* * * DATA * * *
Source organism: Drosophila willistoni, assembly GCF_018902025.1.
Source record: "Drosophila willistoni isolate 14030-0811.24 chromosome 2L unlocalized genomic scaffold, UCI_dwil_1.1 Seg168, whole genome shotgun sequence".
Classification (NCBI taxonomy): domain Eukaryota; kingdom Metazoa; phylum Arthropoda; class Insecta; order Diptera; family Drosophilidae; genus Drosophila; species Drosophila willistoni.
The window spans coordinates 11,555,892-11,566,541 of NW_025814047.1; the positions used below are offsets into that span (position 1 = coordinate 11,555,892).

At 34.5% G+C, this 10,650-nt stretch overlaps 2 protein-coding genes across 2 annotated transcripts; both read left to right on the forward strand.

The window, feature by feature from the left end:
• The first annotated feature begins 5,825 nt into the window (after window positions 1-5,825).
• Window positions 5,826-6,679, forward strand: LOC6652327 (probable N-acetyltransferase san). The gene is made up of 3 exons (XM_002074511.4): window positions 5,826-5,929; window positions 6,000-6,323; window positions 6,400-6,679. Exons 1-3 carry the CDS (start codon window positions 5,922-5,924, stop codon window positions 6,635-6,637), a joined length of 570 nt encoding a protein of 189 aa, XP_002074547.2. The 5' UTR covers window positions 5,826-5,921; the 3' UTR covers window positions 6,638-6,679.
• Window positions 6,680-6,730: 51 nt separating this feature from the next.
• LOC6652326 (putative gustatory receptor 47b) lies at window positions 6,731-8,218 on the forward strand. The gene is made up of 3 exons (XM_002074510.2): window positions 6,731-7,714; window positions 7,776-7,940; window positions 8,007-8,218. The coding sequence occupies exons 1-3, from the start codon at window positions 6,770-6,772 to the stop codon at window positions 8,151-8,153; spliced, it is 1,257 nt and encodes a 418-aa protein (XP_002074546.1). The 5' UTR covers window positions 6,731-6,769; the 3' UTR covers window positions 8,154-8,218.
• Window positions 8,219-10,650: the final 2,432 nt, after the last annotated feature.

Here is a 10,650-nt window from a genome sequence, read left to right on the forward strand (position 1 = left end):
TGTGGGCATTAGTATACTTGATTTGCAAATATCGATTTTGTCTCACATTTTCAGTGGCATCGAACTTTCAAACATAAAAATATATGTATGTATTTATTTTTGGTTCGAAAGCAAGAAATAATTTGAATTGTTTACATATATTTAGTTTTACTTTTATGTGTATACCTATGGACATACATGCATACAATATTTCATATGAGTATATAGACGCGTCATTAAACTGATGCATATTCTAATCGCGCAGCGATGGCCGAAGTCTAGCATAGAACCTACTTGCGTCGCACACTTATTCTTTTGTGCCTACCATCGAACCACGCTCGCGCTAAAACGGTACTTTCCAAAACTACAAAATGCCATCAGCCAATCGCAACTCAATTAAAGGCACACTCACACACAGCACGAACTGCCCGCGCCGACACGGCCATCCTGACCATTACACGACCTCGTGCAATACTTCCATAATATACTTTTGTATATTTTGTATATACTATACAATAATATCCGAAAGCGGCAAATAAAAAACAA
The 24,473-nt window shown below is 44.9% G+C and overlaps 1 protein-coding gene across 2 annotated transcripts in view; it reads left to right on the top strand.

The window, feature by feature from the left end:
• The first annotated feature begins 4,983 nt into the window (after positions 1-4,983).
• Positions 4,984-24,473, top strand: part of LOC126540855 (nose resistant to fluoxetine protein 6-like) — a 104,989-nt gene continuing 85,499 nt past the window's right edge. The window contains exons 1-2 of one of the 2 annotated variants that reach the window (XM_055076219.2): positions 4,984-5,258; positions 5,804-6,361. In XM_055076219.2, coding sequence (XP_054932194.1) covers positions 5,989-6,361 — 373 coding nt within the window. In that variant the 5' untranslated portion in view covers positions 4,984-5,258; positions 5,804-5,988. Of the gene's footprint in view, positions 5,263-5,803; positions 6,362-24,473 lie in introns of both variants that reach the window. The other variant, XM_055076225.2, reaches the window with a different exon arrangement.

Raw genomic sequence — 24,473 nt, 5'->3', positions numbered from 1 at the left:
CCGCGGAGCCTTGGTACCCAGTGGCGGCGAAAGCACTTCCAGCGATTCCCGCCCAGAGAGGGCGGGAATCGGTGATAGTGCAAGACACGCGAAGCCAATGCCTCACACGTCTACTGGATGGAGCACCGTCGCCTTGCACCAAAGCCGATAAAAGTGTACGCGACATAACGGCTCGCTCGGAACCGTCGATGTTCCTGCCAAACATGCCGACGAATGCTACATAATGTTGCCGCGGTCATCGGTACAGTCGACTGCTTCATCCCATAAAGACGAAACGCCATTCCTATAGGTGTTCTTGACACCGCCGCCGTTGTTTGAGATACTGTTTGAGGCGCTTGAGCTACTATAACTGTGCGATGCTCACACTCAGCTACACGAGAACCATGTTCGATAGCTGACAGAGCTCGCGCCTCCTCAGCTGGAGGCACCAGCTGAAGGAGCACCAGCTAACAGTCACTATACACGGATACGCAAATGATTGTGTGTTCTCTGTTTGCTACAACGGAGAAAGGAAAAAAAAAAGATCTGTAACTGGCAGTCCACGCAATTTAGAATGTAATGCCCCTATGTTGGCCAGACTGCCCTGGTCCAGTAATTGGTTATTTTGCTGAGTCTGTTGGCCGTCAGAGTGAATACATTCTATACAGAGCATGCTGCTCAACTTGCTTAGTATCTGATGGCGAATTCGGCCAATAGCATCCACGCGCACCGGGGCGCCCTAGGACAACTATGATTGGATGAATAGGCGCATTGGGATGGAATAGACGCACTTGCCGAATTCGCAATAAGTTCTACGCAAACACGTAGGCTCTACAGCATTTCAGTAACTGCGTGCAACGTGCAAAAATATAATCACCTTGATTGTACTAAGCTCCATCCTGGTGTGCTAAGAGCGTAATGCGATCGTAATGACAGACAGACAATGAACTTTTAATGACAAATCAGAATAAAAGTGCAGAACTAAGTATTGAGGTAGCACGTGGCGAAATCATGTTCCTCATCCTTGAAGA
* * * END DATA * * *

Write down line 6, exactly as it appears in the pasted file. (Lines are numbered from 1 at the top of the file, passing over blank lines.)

The window, feature by feature from the left end: